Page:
SAN JUAN-Puerto Rico Governor Luis G. Fortuņo extended last night the validity of birth certificates issued before July 1, 2010 to American citizens born in Puerto Rico for 30 additional days, until October 30, according to Secretary of State, Kenneth D. McClintock.
“Through his signature to Executive Order 2010-045, the Governor activated the last thirty-day extension allowed by law to assure that no citizen who truly needs a certificate for a transaction in the foreseeable future will be left without a valid certificate as a result of the measures taken by the government of Puerto Rico, in coordination with the Federal government, to combat the massive fraud that was causing thousands of American citizens born in Puerto Rico to be the victims of ID theft.”, the Secretary of State said.
McClintock explained that “in addition to expand the workday and establishing new temporary offices for the Vital Statistics Registry, and offering new alternatives to request birth certificates through internet, we remind our fellow citizens that only those who plan to make some transaction in November, Dece,ber or January that requires a certificate should request one during the 37 days before their old certificate expires.”
For those who truly need a new certificate printed on secure paper with new anti-fraud features, the Vital Statistics Office has a new office on the third floor of Plaza Las Amricas , next to the State Department’s Service Office. Dozens of new temporary employees have been recruited to operate this new office and to process 24 hours a day the requests filed by mail or through the pr.gov portal.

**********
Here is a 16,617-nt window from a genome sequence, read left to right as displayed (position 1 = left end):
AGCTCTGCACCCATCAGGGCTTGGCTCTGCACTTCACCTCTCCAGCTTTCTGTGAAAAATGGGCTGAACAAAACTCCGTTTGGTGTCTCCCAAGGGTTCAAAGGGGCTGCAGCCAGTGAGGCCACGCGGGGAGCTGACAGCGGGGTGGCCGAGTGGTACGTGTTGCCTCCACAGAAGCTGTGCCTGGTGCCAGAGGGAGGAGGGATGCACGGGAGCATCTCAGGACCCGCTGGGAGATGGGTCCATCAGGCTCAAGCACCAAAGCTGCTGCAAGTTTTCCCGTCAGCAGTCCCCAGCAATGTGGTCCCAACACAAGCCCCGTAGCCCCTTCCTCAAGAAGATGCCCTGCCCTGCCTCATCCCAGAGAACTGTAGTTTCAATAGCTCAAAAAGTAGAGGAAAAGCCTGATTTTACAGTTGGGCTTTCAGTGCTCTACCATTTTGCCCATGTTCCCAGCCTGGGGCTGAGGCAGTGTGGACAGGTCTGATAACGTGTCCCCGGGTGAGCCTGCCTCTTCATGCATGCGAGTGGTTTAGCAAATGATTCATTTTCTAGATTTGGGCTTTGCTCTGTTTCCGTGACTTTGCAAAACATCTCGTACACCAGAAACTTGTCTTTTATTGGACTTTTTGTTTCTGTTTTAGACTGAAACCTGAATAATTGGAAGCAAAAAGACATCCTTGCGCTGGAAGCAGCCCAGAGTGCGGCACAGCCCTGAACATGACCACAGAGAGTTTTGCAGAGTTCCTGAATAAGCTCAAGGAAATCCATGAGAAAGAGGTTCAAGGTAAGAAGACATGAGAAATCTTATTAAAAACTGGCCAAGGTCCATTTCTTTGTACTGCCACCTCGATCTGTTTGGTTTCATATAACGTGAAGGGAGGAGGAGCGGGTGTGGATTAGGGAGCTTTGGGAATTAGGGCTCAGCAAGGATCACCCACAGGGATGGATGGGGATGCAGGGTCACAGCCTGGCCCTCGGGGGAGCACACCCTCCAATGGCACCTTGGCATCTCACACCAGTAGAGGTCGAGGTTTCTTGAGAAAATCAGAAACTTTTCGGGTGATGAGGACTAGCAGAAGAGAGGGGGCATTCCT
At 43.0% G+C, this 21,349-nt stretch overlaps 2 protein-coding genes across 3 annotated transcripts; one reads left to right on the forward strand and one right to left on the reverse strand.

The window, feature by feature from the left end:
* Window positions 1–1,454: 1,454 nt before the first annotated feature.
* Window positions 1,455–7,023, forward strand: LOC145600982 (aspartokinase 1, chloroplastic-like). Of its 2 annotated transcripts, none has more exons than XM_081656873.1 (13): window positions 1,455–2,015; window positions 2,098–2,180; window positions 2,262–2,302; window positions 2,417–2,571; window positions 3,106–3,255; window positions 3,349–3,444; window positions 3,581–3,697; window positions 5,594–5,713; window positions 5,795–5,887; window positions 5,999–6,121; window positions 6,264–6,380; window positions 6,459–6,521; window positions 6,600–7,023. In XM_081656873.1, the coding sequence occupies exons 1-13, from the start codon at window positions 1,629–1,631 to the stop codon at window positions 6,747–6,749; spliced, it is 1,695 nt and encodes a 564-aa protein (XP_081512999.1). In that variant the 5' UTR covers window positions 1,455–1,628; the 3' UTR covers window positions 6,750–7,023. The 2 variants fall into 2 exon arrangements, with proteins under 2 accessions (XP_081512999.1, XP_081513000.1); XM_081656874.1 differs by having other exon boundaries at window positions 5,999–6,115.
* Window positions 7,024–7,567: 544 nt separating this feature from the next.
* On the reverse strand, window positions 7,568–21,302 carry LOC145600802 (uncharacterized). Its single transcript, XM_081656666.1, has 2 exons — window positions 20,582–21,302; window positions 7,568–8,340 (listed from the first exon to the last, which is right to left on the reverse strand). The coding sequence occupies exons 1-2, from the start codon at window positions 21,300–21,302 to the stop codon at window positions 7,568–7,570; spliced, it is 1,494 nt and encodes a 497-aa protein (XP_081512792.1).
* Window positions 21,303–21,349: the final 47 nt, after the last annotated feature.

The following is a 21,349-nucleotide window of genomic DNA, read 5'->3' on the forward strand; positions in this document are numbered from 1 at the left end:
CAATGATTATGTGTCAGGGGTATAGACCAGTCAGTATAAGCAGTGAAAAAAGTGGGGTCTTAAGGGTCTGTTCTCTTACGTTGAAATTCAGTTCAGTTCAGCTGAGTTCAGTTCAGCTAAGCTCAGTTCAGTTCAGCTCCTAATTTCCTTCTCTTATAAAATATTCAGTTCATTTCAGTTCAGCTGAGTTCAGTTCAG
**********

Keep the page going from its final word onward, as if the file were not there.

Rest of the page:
Likewise, the State Department head stated that “people should remember that one of the steps we’ve taken to combat ID theft of Puerto Ricans is that no one in Puerto Rico can keep an original birth certificate since it’s illegal to keep someone else’s certified copy. You can be asked to show your birth certificate so it can be copied or information taken from it but the new birth certificate issued after July 1, 2010 should be held by the citizen for life, not filed away in a school or other place where it can be stolen to steal the identity of an American citizen born in Puerto Rico”.